The chances of suffering a stroke are linked to the presence of a certain type of antibody in the immune system, a new study from Sweden's Karolinska Institutet reveals.
Professor Johan Frostegård
The chances of suffering a stroke are linked to the presence of a certain type of antibody in the immune system, a new study from Sweden's Karolinska Institutet reveals. The researchers hope to be able to develop a vaccine that can mobilise the body's own defence against arteriosclerosis and stroke.
The research group, led by Professor Johan Frostegard, has previously demonstrated that high levels of a certain type of antibody (anti-PC) in the immune system are linked to a reduced risk of arteriosclerosis, a common cause of thrombosis and myocardial infarction.
In the current study, the researchers focused exclusively on stroke and compared 227 individuals who had suffered stroke over a 13-year period with 445 sex and age-matched controls. After controlling for other risk factors (age, sex, smoking habits, cholesterol levels, diabetes, BMI and blood pressure), they were able to show that low levels (below 30%) of PC antibodies correlated with a higher risk of stroke.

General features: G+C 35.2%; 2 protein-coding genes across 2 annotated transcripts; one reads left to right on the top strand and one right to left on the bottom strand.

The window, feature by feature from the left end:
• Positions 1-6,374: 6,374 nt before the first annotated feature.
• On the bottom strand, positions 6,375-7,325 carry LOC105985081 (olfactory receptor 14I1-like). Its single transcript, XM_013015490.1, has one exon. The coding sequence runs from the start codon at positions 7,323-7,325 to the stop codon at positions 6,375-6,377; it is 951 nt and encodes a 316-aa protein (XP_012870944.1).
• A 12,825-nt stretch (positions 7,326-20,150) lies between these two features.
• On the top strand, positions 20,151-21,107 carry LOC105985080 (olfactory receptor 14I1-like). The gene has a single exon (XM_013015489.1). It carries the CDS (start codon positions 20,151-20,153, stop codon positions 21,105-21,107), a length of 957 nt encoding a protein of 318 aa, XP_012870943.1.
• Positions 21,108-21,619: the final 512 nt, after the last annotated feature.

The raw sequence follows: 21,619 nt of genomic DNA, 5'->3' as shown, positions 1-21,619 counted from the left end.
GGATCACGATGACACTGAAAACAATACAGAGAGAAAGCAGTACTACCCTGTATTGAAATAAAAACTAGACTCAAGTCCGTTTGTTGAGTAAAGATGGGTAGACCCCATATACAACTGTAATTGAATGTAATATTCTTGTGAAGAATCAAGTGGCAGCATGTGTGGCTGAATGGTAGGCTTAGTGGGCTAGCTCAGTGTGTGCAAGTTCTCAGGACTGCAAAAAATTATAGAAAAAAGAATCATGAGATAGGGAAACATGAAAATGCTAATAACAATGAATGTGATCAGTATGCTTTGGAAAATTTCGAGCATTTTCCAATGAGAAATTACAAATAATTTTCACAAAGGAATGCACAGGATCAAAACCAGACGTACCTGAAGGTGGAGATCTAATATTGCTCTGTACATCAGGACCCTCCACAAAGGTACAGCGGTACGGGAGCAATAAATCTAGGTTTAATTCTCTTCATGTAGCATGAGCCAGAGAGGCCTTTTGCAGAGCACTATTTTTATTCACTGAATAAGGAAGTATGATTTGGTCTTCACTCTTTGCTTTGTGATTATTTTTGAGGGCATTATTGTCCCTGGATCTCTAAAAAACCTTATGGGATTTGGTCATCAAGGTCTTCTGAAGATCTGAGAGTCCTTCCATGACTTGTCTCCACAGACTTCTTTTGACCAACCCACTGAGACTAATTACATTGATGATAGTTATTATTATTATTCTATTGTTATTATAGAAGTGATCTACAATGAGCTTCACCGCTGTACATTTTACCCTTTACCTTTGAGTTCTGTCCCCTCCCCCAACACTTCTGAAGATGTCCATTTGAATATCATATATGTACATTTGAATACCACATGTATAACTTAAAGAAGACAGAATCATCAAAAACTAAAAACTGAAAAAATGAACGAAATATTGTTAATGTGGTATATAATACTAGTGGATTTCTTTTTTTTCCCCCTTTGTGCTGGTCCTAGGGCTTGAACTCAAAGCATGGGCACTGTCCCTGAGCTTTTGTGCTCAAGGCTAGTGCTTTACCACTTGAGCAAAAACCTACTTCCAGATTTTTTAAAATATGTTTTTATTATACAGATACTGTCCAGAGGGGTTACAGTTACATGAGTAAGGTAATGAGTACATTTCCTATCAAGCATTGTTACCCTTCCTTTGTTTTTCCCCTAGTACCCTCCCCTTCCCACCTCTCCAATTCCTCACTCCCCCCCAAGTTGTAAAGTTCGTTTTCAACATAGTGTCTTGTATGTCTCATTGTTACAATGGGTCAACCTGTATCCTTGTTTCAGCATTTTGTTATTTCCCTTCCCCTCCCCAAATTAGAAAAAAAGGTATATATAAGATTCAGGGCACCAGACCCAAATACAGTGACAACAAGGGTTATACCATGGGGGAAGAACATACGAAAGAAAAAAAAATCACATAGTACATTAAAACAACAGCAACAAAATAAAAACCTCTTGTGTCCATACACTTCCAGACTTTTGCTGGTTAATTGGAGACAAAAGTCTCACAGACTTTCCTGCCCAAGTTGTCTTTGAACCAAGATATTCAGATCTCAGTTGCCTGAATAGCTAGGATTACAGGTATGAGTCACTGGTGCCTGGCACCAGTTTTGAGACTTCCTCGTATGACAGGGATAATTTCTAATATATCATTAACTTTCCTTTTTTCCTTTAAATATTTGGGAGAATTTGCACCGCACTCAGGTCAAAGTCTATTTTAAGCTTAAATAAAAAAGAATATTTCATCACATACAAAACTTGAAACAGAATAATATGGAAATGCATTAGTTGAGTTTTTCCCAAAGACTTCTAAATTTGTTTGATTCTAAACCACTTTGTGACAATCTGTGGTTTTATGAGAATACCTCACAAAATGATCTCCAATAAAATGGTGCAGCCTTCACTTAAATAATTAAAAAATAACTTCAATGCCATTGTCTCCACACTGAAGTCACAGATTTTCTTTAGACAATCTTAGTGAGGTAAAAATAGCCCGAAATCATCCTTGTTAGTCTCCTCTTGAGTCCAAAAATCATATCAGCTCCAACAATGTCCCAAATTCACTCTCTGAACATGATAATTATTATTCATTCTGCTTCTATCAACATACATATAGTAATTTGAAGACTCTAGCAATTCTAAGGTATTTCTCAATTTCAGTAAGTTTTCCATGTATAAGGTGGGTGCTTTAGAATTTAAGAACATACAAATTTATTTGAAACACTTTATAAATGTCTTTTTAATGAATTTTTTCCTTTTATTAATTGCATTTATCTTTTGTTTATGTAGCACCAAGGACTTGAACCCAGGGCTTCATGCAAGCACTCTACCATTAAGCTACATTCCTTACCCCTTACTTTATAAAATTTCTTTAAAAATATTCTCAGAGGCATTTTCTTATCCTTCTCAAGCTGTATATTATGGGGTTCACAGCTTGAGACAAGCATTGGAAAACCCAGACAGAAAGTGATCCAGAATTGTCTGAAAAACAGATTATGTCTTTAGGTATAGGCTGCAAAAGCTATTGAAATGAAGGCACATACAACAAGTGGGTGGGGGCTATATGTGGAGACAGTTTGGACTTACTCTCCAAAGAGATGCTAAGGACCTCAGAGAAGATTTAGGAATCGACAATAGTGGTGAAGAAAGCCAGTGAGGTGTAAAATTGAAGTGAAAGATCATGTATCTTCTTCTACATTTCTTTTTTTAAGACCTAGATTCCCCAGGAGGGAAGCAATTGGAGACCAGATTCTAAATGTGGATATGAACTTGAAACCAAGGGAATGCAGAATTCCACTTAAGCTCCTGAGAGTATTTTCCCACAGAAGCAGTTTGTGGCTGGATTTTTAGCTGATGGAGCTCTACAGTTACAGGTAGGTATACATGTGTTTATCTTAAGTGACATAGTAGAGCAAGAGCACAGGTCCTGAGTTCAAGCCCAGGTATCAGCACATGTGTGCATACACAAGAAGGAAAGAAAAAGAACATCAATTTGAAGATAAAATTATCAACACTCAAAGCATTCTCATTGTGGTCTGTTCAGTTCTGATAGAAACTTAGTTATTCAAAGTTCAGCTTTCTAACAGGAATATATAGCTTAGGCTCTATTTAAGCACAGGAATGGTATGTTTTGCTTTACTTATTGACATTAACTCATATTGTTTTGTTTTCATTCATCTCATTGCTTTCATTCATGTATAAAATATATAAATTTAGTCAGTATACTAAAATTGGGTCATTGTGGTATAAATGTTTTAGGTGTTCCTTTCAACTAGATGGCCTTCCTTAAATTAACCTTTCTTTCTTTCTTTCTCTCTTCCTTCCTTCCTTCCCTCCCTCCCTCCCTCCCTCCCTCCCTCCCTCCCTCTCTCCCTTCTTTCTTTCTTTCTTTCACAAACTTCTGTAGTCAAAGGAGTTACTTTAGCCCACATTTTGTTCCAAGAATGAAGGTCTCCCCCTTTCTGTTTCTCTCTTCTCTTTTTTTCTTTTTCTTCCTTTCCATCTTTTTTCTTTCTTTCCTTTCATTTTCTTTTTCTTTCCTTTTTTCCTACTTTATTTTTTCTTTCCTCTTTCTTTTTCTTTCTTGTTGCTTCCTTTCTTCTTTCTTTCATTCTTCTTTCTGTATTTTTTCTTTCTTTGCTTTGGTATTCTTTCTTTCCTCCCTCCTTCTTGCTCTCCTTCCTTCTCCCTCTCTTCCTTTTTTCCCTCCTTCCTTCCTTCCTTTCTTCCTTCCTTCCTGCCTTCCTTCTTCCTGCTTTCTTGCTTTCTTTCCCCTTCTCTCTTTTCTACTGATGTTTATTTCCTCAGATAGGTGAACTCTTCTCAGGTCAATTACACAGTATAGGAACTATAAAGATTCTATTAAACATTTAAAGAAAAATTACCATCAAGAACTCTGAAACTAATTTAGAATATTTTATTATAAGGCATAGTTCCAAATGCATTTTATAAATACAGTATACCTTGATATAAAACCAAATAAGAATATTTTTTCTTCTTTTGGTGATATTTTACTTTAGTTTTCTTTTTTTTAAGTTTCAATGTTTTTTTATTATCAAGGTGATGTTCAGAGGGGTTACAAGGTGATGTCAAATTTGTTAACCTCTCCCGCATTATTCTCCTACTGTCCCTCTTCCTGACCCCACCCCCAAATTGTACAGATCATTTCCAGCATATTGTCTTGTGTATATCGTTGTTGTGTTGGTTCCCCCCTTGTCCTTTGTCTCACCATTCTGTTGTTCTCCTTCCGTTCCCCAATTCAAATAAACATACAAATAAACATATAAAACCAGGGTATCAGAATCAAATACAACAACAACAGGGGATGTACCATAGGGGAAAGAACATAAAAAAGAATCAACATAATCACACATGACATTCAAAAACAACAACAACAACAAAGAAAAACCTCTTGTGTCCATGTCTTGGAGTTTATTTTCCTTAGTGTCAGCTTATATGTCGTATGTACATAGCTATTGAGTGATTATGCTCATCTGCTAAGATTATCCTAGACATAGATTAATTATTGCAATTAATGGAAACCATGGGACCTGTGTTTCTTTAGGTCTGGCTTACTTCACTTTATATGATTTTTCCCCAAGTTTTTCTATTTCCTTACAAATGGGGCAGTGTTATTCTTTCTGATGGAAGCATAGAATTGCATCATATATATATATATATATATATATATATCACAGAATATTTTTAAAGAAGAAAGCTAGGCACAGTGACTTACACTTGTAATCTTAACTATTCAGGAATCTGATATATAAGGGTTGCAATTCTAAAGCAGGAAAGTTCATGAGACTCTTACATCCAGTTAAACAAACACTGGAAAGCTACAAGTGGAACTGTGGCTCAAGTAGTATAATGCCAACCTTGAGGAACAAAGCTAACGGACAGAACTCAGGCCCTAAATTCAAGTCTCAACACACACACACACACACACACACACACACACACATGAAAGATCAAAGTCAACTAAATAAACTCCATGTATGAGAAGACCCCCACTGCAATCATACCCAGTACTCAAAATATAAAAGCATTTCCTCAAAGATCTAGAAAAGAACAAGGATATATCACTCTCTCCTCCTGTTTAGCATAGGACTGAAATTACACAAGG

The team suggests that low levels of natural PC antibodies, which can owing to a poor immune system, contribute to the development of arteriosclerosis and stroke.
"We're now examining the possibility of developing new immunological treatments for arteriosclerosis and stroke, either in the form of a vaccine to stimulate the immune defence or immunisation through the injection of antibodies," said Frostegard.
The study was carried out under the EU's CVDIMMUNE consortium, led by Frostegard at Karolinska Institutet. The first author, Roland Fiskesund, is a doctoral student in the project, which is based at the Karolinska Institutet's Department of Medicine in Huddinge, Stockholm.
Photo credit: Sabina Bossi